The initial “breaking in” period for programming after Deep Brain Stimulation (DBS) is often cited as a minimum of three months. During this period of uncertainty, patients who’ve elected to have DBS might drive their doctors and themselves crazy wondering if the procedure will eventually reduce or stop their tremors and other symptoms associated with Parkinson’s disease.
At the 2016 World Parkinson Congress in Portland, Oregon, Dr. Michael Okun addressed DBS success in a presentation describing the hazard of expecting too much from the procedure.
Eleven Weeks In
Eleven weeks have past since my second DBS surgery (going from unilateral to bilateral.) It is too early for me to evaluate my surgery, and I am now experiencing the meaning of Dr. Okun’s presentation, and what feels like to be challenged by expectation.
I was extraordinarily blessed with the outcome of my unilateral DBS procedure in 2013. I tried a few programs and found a winning setting for my Medtronic device without side effects within six weeks of my surgery date.
In my second DBS surgery, I’m sorry to say that I’m currently experiencing slurred speech. Specifically, I feel like I am having trouble initiating enunciation.
Tremor that Doesn’t Quit
The tremor on my right hand has not stopped.
My doctors at Kaiser Permanente/Redwood City have explained that programming the second side can take longer to accomplish than programming unilateral (one-sided) DBS.
Bilateral DBS Increases Risks
UC Davis Health System writes that “Speech can get worse after bilateral DBS.” They say “The reason is not clear, but it is due to DBS. The voice may be softer. Speech may be slightly slurred or stuttering may occur.”
I am told the slur will disappear immediately if I turn off the DBS on the problematic side, but then the shake will return. Meanwhile, I’ve made an appointment with a speech therapist to see if there’s anything I can do by way of speech exercise to curb my enunciation problem.
The possible miniscule overlap of the stimulation fields for the right and left side of the brain create a target of concern, like a hot spot on the map for successful DBS.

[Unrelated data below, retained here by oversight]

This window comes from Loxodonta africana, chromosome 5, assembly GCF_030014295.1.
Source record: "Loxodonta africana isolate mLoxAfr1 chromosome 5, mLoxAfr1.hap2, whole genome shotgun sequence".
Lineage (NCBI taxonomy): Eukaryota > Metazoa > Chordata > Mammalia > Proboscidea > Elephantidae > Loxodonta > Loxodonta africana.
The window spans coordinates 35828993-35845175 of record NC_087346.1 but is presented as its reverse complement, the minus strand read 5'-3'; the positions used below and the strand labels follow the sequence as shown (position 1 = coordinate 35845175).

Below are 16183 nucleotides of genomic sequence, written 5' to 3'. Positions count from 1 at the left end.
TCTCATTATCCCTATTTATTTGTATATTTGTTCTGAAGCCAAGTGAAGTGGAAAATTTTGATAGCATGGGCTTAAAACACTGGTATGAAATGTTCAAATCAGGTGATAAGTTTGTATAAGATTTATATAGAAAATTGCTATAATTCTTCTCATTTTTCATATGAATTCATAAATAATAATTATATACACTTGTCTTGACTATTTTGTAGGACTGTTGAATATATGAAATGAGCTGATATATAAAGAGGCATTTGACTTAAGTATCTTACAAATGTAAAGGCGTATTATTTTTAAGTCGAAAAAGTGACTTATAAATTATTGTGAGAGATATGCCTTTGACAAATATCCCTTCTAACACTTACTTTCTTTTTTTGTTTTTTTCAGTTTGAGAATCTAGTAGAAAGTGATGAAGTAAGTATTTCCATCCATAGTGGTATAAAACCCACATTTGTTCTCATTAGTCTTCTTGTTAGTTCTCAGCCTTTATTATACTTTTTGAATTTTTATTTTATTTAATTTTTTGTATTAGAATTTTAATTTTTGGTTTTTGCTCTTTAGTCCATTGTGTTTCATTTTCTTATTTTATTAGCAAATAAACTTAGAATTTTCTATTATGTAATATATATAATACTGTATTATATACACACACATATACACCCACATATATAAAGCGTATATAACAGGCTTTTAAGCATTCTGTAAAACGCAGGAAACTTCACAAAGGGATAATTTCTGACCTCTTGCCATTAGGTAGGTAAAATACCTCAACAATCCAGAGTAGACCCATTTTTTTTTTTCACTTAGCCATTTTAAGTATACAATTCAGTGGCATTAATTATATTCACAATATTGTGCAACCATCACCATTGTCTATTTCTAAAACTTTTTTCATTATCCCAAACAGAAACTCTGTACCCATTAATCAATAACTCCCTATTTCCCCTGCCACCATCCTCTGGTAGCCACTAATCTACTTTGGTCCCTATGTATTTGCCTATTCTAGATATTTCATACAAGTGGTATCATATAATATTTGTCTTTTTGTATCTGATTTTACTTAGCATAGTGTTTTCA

My neurosurgeon at Kaiser Permanente/Redwood City Dr. Mark Sedrak has been studying the targeted area by looking at milliVolt potentials on second side surgeries by recording the opposite side. He has found that patients can have 0.2-1mV overlap on the opposite side of brain. One theory is the summative effect of the ipsilateral stimulation plus the opposite side create an even higher field of tissue affected. Another hypothesis is that those areas of the brain that control speech in the STN (or other targets) can no longer compensate when the opposite side of coverage is added.
I’m trying out a new advanced DBS programming that includes an approach called interleaving, a rhythmic automatic switching of current between two groups of electrical charge that improves the stimulation effect when other programming options failed (suboptimal benefit or intolerable side effects.)
The trade off with interleaving, according to Colorado researcher Sierra Farris in an interleaving study “is that it requires a rapid power drain that may double or triple rate of battery depletion shortening battery and increasing replacement surgery.”
I’m not a fan of an increase in surgery visits so I may not stick with this mode of programming for long. I plan to work more with my movement disorder specialist Dr. Rima Ash at Kaiser Permanente/San Francisco. As Dr. Sedrak says, “More trials of programming are worth it to try and find the right balance.”
At Moving Day, San Jose, I walked the route with my friend CC, who also recently had bilateral DBS at UCSF. She explained that her DBS took nine months of adjustments to get just the right programming. She is relieved that her DBS is successful. She said, “Few things will test your patience like DBS programming can. For me, it was important to keep trying different modes for fairly long periods each, changing one variable at a time and even retracing my steps to try some settings again. Lots of patience & persistence can pay off big time!”
It’s a relief for me to be assured by my friend, and fellow DBS patient that I have months of possibility ahead of me. All that’s needed is wise advice from my doctors, time, trial and error, realistic expectation, and good luck.